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Kristen Connolly

Barry Levinson Jumps Into Found Footage Genre with ‘The Bay’

HollywoodChicago.com Oscarman rating: 3.0/5.0
Rating: 3.0/5.0

CHICAGO – Perhaps the last person I would have expected to leap into the found footage genre made so popular in films like “Paranormal Activity” is the director of character-driven pieces like “Diner” and “Avalon” and yet here’s Barry Levinson’s “The Bay,” opening today, November 9, 2012 at the Music Box Theatre in Chicago. Levinson’s understanding of character elevates what could have been an absolute disaster but can’t save the film from its genre failures and lack of tension. It’s interesting but forgettable and sometimes frustrating.

Take a Trip to Drew Goddard’s Brilliant ‘The Cabin in the Woods’

HollywoodChicago.com Oscarman rating: 4.5/5.0
Rating: 4.5/5.0

CHICAGO – Drew Goddard’s “The Cabin in the Woods” is a brilliant dissection of not just the clichés of the horror film genre but how they have played a role in the darkest corners of our society for centuries. It’s also a damn blast, as fun a time as you’ll have in a movie theater this season (and probably next). It’s one of those rare films that’s just pulsing with energy on so many levels — as genre-loving comedy, as straight-up horror, and as something you’ve simply never seen before. “The Cabin in the Woods” is a great film.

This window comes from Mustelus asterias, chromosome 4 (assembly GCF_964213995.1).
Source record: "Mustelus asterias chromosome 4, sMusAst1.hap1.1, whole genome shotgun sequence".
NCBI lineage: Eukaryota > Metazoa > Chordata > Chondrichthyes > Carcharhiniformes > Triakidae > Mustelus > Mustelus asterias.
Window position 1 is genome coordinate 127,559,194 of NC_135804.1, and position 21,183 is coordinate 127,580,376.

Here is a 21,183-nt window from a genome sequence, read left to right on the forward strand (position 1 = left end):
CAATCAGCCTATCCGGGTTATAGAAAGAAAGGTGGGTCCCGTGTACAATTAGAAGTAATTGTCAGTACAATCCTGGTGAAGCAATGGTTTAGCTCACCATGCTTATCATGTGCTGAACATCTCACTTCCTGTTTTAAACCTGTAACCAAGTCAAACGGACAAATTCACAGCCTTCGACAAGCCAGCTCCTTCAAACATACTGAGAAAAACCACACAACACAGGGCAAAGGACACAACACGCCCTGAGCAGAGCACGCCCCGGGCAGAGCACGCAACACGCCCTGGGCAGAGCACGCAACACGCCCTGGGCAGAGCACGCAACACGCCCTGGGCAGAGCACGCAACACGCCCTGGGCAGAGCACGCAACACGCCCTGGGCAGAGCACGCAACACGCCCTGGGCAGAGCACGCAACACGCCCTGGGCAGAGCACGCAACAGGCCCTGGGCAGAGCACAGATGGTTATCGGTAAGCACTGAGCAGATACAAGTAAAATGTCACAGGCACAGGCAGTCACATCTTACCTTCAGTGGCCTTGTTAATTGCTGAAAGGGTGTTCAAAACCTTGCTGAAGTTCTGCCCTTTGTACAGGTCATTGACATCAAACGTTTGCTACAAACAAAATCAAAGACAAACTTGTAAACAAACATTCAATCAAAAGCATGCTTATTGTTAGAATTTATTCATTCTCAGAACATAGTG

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  • Book of Merman, The

    CHICAGO – One potential theater-goer loves the “The Book of Mormon.” The other would rather stay home and watch old Ethel Merman YouTube videos. Pride Films & Theater offers the ultimate solution by combining both in a campy musical, “The Book of Merman.” Yep, two Elder characters from The Church of Jesus Christ of Latter-Day Saints meets foghorn singer Ethel Merman.

  • Men, Women & Children with Kaitlyn Dever

    CHICAGO – In “Men, Women & Children,” director Jason Reitman not-so-audaciously reflects onto viewers their world of silent screens and awkward impersonal interactions. As many stories (“Don Jon,” “Disconnect”) have taken on the torch of showing how we are, gasp! — connected to the world yet disconnected from those close to us — Reitman’s tale is just another one for the batch.

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